I got me a new fancy battery charger that measures the internal resistance (if that's the right term) of the battery and I am trying to learn how this works.

My current understand is a higher internal resistance means the battery will still work but it might not be able to provide enough power if the device draws more power. The fire alarm might look fine for example, since it needs little power, but it might not sound in case of a fire since the battery's internal resistance prevents it from providing enough power.

I am testing some old and new rechargeable batteries and indeed, my new AA battery has a 27mR (new eneloop) and the old one shows 127mR (years old Energizer). Meaning the old on has a higher internal resistance. Correct?

Now, I suppose the old one is so old I should throw it out but how do I know where to draw the line? 30mR might be really good but is 90mR? What about 100mR?

In short: how do I know at what threshold a battery should be considered "dead"?


I looked at the datasheet of the Energizer as proposed in the comments. It gives a "Internal Resistance" of 100 milliohms for a charged battery and an "Impedance" of 35 milliohms for the same charged battery. Which one is the the number I need here?

If I take the 35 milliohms the battery would be good if it read between 28 and 42 milliohms (+ and - 20% as shown in the sheet). Do I get this right?

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    \$\begingroup\$ You should check the datasheet of what the nominal impedance should be, although it is only dead when it isn't fit for your purpose anymore. Besides, what unit is mR? \$\endgroup\$
    – PlasmaHH
    Commented May 4, 2017 at 8:43
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    \$\begingroup\$ smoke detectors in particular have to verify there's enough available current to beep and perform a "reminder chirp" weeks before that limit is reached. \$\endgroup\$
    – dandavis
    Commented May 4, 2017 at 8:54
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    \$\begingroup\$ mR=milli-ohms?? \$\endgroup\$ Commented May 4, 2017 at 9:05
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    \$\begingroup\$ Internal resistance of the battery is important. A high internal resistance will keep you from drawing high current when needed. Consider a two way radio. With high internal resistance, it can run in stand by for a long time since the radio isn't drawing much current. Then, you hitbthe transmit button and the radio shuts off because the voltage dropped at high current because of the internal resistance of the battery. So, the internal resistance is a necessary indicator of battery health. NiMH batteries tend to die this way. \$\endgroup\$
    – JRE
    Commented May 4, 2017 at 11:34
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    \$\begingroup\$ @MarkoBuršič Please explain? As the answer has explained, internal resistance is fundamental to whether a battery is suitable for a particular application, and internal resistance varies with State Of Charge (differently according to chemistry), and life-cycle/age, and temperature. \$\endgroup\$ Commented May 4, 2017 at 14:36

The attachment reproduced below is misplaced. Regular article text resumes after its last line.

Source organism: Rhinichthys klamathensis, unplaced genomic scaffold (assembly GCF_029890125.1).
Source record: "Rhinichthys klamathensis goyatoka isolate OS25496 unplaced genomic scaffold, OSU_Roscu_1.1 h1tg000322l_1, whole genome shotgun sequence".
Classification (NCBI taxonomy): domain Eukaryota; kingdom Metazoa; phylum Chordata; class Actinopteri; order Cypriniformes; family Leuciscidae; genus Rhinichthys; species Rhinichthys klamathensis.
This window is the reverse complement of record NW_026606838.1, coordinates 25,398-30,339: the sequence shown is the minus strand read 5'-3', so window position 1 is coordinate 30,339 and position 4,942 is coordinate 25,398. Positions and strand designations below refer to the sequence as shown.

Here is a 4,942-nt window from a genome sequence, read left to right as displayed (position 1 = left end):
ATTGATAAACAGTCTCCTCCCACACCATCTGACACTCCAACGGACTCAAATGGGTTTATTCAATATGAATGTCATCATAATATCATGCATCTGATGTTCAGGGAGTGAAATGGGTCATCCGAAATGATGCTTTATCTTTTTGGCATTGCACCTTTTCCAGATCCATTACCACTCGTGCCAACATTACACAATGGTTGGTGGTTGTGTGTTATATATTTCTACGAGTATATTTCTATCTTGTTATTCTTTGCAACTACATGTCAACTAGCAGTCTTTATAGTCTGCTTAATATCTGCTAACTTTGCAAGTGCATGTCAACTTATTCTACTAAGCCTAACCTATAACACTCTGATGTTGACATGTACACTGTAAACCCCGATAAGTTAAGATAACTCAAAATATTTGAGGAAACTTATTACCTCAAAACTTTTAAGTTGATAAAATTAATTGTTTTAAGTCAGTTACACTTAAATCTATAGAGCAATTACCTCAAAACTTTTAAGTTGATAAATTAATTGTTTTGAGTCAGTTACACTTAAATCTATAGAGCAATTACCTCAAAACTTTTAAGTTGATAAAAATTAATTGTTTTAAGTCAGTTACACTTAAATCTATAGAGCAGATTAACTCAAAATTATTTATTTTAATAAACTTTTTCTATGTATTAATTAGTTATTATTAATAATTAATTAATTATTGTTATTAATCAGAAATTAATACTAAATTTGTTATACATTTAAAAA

1 Answer 1


High internal resistance doesn't mean the battery is 'dead', just that it cannot maintain the voltage at high current that it could when new. The highest acceptable internal resistance is entirely dependent on the application.

Rather than throw old batteries away I reuse them in devices that draw less current. I am using 10 year old 'worn out' rc model heli Lipos in devices that draw less than 1A. Even after hundreds of cycles under extreme conditions (10-15 minute discharge time) they still have plenty of capacity at lower currents.

Old Nicad and NIMH batteries tend to suffer from capacity loss and high leakage as well as high resistance. When a battery has greatly reduced capacity and won't hold its charge or can't sustain low current drain then it is time to throw it away.

"Internal Resistance" and "impedance" refers to the DC and AC characteristics. Internal resistance is traditionally measured by applying a load and reading the voltage drop, whereas impedance is obtained by applying a small high frequency AC signal (eg. 1KHz sine wave) and measuring its attenuation. Impedance is generally lower because the battery acts like a capacitor at high frequencies.

  • \$\begingroup\$ Bear in mind - most chargers will sense the resistance and refuse to charge once it gets over a certain threshold. This is one way it can differentiate between rechargeable and alkaline cells, for instance. So, once the R gets high enough, the cell might still work, but you won't be able to charge it anymore. :-) \$\endgroup\$
    – SirNickity
    Commented Jul 24, 2021 at 0:23
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    \$\begingroup\$ @SirNickity I haven't done a survey to find out what 'most' chargers do these days, but I bet the majority of Nixx chargers are still the old 'trickle charge for so many hours or forever ' variety. Most of my chargers are multi-chemistry programmable units with delta-peak end of charge detection. For older batteries I set a lower charge current so the voltage doesn't rise too fast at the start (a common problem with NiMH batteries, which tend to 'false peak'. Good chargers usually have a delay before peak detecting to avoid this.) \$\endgroup\$ Commented Jul 24, 2021 at 3:11

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